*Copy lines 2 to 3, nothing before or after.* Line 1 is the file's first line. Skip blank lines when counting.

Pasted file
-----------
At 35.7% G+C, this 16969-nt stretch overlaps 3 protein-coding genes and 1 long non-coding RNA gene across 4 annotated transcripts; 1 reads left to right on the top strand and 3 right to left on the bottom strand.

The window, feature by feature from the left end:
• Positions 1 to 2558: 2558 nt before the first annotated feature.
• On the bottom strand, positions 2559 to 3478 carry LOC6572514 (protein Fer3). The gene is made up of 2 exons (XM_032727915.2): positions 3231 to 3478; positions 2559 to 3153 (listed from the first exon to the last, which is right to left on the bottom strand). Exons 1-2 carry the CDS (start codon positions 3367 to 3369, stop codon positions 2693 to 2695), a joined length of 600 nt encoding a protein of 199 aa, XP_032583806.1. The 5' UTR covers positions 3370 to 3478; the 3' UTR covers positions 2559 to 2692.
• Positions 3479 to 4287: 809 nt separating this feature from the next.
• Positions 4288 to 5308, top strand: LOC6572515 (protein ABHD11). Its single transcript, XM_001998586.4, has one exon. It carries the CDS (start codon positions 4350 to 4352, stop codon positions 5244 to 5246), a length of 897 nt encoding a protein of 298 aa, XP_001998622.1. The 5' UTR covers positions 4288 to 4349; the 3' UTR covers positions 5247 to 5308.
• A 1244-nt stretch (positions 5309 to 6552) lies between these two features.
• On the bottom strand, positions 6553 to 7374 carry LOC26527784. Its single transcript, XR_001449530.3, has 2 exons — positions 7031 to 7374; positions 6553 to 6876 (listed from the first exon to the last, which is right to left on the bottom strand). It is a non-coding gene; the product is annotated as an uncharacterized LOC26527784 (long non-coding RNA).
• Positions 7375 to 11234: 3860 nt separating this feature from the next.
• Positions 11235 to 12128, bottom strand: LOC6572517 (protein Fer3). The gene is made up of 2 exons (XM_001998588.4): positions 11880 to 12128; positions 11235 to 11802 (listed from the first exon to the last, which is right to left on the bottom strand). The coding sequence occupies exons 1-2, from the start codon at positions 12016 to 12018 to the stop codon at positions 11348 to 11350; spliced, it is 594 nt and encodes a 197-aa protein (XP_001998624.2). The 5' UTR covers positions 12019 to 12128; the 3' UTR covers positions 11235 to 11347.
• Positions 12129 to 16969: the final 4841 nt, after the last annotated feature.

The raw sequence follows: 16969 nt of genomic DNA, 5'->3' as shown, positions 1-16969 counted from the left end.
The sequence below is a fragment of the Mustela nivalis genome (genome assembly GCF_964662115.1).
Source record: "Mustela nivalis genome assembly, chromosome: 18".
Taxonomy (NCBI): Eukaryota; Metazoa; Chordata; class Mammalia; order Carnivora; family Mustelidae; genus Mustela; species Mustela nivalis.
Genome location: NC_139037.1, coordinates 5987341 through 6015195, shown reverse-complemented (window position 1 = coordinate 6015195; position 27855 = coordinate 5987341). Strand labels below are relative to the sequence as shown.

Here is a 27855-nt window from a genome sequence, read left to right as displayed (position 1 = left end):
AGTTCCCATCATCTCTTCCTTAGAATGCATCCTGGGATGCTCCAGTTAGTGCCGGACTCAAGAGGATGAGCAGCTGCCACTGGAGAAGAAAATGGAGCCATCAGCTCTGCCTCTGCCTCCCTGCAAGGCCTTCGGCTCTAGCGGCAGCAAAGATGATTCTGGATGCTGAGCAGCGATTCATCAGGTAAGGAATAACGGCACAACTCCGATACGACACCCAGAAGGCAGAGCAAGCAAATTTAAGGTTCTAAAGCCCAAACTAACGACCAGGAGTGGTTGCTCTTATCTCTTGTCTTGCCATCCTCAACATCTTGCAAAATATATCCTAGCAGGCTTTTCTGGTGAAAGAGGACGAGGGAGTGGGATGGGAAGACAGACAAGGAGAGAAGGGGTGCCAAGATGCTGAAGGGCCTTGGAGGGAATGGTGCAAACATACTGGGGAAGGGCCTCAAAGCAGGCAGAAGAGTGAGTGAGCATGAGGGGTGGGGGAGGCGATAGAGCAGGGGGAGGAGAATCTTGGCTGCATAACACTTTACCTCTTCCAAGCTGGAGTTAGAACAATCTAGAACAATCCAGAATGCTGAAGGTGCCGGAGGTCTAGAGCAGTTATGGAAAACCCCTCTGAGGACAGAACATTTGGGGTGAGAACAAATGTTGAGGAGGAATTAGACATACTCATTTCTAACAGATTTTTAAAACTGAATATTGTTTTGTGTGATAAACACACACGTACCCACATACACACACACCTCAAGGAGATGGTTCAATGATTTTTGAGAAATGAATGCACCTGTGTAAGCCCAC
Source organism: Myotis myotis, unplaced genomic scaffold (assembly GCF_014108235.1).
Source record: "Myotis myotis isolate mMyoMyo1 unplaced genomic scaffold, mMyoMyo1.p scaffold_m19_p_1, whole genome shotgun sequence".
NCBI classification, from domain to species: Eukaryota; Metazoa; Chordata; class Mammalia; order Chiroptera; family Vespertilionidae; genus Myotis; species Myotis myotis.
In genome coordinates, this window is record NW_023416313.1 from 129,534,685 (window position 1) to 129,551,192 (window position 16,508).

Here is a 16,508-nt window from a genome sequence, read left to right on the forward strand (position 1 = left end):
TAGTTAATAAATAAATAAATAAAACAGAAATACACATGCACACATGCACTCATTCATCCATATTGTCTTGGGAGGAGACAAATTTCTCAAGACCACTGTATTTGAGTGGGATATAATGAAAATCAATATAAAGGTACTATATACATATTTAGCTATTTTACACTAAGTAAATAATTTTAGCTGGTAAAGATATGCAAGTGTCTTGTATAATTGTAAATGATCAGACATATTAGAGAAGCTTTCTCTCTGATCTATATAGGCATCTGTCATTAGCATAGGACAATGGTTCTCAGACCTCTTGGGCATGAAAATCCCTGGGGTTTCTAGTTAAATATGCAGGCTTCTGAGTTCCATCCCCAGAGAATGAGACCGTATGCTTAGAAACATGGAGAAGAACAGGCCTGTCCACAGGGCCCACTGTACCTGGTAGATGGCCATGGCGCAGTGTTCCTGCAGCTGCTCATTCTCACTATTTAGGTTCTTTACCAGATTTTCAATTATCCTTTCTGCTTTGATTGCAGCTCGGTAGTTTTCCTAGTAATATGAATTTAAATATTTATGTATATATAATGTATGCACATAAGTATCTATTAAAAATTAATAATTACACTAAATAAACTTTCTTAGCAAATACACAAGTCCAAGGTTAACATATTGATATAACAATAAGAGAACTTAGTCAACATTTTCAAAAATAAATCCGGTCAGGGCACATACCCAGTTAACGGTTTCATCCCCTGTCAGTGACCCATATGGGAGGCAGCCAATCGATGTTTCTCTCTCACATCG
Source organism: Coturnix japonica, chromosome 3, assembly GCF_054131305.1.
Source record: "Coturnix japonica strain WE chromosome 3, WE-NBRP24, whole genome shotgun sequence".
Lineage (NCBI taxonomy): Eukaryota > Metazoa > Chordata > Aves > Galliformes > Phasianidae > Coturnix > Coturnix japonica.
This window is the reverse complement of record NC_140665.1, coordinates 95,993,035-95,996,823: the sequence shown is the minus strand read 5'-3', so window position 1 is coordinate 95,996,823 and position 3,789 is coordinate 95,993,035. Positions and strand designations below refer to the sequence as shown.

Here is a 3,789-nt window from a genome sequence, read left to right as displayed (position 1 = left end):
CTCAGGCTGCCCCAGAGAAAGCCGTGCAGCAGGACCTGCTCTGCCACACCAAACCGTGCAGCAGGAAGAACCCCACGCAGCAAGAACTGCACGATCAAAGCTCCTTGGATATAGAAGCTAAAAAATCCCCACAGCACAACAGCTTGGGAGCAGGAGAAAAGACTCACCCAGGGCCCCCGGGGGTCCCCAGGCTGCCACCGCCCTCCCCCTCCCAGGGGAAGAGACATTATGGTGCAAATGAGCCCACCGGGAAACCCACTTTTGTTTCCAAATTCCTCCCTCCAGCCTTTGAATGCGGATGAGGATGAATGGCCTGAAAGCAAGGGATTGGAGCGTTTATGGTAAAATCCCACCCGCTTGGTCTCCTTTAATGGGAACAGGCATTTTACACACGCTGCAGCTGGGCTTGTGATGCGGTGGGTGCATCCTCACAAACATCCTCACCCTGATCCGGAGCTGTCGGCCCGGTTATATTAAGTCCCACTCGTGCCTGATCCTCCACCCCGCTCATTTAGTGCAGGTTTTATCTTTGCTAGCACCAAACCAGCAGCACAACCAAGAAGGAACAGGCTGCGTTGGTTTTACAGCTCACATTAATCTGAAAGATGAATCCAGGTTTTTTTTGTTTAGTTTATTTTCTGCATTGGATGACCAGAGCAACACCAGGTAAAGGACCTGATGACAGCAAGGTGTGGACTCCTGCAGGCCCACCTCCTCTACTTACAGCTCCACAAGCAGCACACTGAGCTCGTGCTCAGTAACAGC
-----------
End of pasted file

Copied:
The window, feature by feature from the left end:
• Positions 1 to 2558: 2558 nt before the first annotated feature.